Two weeks ago, I was standing in line waiting to pay for an item at a local department store. In front of me was a mom with her teenage daughter. They were purchasing a new dress that the daughter would wear to an upcoming Sweet 16 party. The mom asked whether the daughter wanted to buy white shoes to go with the white dress. Before the words were out of her mouth, the daughter rolled her eyes, sighed loudly, and snapped, “What the hell is wrong with you, Mom? I can’t wear white shoes with that dress. That’s so dumb.” The mom shrugged her shoulders and continued with the purchase.
I stood there in utter disbelief. My first thought was that if that were me, I would have left the dress there and told the kid she didn’t need a new dress because she wouldn’t be going to the party anyway. That attitude certainly didn’t deserve a new dress or a night out. I was also simultaneously angry at and sad for the mom. She clearly didn’t think there was anything wrong with having her daughter treat her so disrespectfully. In fact, she seemed pretty used to it.
All the way home, I was thinking about the scene. I didn’t want to judge the mom, because we’ve all been in situations – especially in public – where we just have to swallow our anger and annoyance to temporarily keep the peace, especially with little ones. But this circumstance struck me as different. The daughter was not a child, she was practically an adult, and I couldn’t help but think that the mom was teaching the daughter to disrespect herself by not standing up for her own self when the daughter yelled at her.
By allowing other people – including our own children – to treat us with disrespect, aren’t we really showing them that we don’t respect ourselves?
And if we don’t have self-respect, how can we expect others to respect us? It’s a vicious cycle. We have to love ourselves first, and that means not allowing other people to speak to us in an angry, disrespectful manner.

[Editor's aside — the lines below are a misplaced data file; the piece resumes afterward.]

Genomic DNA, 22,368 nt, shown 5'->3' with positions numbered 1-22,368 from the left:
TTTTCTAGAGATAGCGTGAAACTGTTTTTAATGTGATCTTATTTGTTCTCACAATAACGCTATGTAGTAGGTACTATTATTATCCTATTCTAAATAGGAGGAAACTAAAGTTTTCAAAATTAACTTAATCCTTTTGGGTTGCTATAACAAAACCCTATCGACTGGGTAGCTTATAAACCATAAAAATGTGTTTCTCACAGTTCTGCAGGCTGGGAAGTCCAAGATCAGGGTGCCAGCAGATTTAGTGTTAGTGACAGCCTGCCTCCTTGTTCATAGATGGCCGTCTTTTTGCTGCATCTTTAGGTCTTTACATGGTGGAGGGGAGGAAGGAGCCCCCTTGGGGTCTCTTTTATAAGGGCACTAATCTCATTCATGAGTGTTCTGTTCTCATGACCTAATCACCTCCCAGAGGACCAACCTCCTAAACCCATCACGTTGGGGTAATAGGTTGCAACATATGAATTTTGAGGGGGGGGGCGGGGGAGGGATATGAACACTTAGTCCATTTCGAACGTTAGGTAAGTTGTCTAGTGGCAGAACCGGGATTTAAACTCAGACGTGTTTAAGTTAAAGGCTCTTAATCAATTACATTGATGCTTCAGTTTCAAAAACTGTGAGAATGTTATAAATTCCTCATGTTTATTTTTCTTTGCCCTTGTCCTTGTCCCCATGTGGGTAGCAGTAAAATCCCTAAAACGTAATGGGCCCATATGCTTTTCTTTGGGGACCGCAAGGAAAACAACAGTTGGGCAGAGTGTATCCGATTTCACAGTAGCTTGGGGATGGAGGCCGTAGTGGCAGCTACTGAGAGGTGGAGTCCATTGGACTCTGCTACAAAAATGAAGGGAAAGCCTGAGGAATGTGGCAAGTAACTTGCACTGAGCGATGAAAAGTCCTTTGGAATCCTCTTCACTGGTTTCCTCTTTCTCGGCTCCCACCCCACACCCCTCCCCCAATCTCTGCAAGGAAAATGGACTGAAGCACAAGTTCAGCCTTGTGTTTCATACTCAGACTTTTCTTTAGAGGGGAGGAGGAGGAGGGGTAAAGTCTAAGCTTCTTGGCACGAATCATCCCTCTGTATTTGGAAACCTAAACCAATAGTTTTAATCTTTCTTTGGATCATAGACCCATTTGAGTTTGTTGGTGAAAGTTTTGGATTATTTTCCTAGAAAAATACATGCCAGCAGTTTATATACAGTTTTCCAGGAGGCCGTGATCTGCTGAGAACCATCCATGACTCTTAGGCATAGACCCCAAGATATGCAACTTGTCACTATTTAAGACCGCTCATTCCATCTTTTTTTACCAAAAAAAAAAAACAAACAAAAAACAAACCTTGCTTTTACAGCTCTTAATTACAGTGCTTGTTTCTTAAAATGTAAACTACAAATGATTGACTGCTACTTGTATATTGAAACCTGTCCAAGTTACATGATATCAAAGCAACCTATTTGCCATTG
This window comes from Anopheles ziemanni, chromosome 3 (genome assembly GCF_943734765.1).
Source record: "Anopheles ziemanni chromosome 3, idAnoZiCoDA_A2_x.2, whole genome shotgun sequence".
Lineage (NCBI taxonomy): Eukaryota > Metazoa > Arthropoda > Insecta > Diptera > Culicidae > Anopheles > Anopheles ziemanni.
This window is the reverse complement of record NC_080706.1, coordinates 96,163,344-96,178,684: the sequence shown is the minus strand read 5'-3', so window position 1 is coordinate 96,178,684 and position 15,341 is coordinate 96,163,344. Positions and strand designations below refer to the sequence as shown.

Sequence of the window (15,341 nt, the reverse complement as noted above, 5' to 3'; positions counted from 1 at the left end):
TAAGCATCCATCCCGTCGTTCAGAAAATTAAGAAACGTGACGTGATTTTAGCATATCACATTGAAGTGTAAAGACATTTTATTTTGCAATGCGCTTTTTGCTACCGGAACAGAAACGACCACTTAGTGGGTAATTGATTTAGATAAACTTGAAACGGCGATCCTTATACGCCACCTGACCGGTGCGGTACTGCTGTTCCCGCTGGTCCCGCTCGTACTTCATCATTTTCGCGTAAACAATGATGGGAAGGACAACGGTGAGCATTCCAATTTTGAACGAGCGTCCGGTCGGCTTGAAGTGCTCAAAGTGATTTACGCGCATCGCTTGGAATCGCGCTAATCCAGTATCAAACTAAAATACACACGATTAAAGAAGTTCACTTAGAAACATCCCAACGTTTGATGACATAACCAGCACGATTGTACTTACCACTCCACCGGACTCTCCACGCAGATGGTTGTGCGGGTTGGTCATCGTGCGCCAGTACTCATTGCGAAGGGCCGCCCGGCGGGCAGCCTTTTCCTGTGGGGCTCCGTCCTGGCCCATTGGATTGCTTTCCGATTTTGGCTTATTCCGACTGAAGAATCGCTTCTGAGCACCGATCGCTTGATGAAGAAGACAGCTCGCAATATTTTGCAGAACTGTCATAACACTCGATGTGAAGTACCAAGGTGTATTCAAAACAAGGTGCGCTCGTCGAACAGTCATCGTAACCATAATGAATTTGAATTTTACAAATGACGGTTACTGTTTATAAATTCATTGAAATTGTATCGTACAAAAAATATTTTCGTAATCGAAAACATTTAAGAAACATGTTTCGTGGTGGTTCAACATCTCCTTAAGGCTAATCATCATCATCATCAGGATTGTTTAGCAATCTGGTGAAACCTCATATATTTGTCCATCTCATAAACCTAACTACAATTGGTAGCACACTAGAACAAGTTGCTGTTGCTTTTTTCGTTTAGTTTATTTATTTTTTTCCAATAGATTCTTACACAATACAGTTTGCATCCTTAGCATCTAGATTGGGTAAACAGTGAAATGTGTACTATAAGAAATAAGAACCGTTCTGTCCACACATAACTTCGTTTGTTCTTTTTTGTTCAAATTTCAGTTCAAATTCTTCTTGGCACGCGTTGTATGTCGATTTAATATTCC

And it also means that we have to teach our children to both respect themselves and others around them. By instructing our kids to respect their parents, as well as their teachers, other children, authority figures, animals, and family members – even their personal belongings and the earth around us – we are inevitably teaching them to have respect for themselves.
Such self-worth is an invaluable tool that kids will need to use as they grow into young adults. Valuing their bodies and their minds may eventually help them avoid things that could harm them physically or emotionally. I’ve discovered that part of teaching kids to value themselves is to show them that other people and things have worth, too, and that how they treat those people and objects demonstrates a recognition of that value. Over time, that, in turn, can grow into self worth and dignity.
My parents were quite adept at teaching my sister and me to respect ourselves and others. I remember one weekend, when I was around 17 years old, I was going on a date. The boy was picking me up, and he made the fatal mistake of honking his horn to let me know he arrived. I knew, instinctively, that there was no way my father was letting me out of the house. Eventually, the boy came to the door – and my dad told him I wasn’t permitted to go out with someone who didn’t respect me enough to get out of the car and greet my parents.
I was mortified at the time, but that lesson stuck with me through the remainder of my teenage years, and beyond that.
My dad taught me I was worth more, and his respect for me helped improve my own self worth.
I try to instill those same lessons in my own children, by teaching them to respect themselves by respecting others: to say please and thank you; to speak to me and their dad in an appropriate tone; to help others by holding a door open or just simply giving them a smile; to listen to their teachers and not speak critically of others. And to expect others to treat them with dignity.
Make no mistake; it’s hard. They’re kids, and inevitably they are going to be disrespectful to me or others.
But I keep on them, every chance I get, hopeful that one day my daughter won’t speak to me or anyone else the way that girl spoke to her mom in the department store. Because in the end, teaching our kids self-worth starts with embracing our own value, including not allowing ourselves to be disrespected by our own children. Maybe I’m naïve, but I truly believe that the world would be a nicer place if we all respected ourselves – and each other – just a little bit more.
Rosemarie Coppola-Baldwin is a practicing attorney and a dedicated mother of two children. A Georgetown University graduate, Rosemarie has practiced law at a major New York City law firm and for the City of New York. Rosemarie has been a guest lecturer on women’s civil rights and related legal issues at St. John’s University (New York), and offers pro bono legal services to a variety of entities.